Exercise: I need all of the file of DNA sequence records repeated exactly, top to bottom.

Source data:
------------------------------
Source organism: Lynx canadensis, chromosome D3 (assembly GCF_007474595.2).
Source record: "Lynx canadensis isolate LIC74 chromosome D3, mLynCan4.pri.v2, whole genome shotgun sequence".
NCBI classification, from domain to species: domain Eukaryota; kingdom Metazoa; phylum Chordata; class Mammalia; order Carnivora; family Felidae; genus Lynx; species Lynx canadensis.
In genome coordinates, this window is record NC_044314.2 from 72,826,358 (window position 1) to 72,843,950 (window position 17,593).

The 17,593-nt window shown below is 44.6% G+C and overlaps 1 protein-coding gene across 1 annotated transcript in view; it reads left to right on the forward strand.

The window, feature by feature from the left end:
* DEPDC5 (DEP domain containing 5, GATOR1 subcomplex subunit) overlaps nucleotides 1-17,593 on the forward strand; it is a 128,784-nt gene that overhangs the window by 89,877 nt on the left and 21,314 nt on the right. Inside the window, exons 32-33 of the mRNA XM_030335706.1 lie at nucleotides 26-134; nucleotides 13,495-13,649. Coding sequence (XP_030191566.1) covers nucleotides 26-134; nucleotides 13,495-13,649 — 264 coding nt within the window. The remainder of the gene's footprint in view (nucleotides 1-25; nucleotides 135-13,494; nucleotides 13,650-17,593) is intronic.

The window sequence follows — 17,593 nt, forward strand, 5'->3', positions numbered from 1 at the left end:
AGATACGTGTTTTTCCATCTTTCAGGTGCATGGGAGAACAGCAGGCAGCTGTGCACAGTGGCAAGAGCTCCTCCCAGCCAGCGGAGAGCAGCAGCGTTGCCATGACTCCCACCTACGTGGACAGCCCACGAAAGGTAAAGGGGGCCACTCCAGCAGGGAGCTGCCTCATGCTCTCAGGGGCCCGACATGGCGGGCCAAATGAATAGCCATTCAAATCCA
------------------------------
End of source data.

Source organism: Lynx canadensis, chromosome D3 (assembly GCF_007474595.2).
Source record: "Lynx canadensis isolate LIC74 chromosome D3, mLynCan4.pri.v2, whole genome shotgun sequence".
NCBI classification, from domain to species: domain Eukaryota; kingdom Metazoa; phylum Chordata; class Mammalia; order Carnivora; family Felidae; genus Lynx; species Lynx canadensis.
In genome coordinates, this window is record NC_044314.2 from 72,826,358 (window position 1) to 72,843,950 (window position 17,593).

The 17,593-nt window shown below is 44.6% G+C and overlaps 1 protein-coding gene across 1 annotated transcript in view; it reads left to right on the forward strand.

The window, feature by feature from the left end:
* DEPDC5 (DEP domain containing 5, GATOR1 subcomplex subunit) overlaps nucleotides 1-17,593 on the forward strand; it is a 128,784-nt gene that overhangs the window by 89,877 nt on the left and 21,314 nt on the right. Inside the window, exons 32-33 of the mRNA XM_030335706.1 lie at nucleotides 26-134; nucleotides 13,495-13,649. Coding sequence (XP_030191566.1) covers nucleotides 26-134; nucleotides 13,495-13,649 — 264 coding nt within the window. The remainder of the gene's footprint in view (nucleotides 1-25; nucleotides 135-13,494; nucleotides 13,650-17,593) is intronic.

The window sequence follows — 17,593 nt, forward strand, 5'->3', positions numbered from 1 at the left end:
AGATACGTGTTTTTCCATCTTTCAGGTGCATGGGAGAACAGCAGGCAGCTGTGCACAGTGGCAAGAGCTCCTCCCAGCCAGCGGAGAGCAGCAGCGTTGCCATGACTCCCACCTACGTGGACAGCCCACGAAAGGTAAAGGGGGCCACTCCAGCAGGGAGCTGCCTCATGCTCTCAGGGGCCCGACATGGCGGGCCAAATGAATAGCCATTCAAATCCA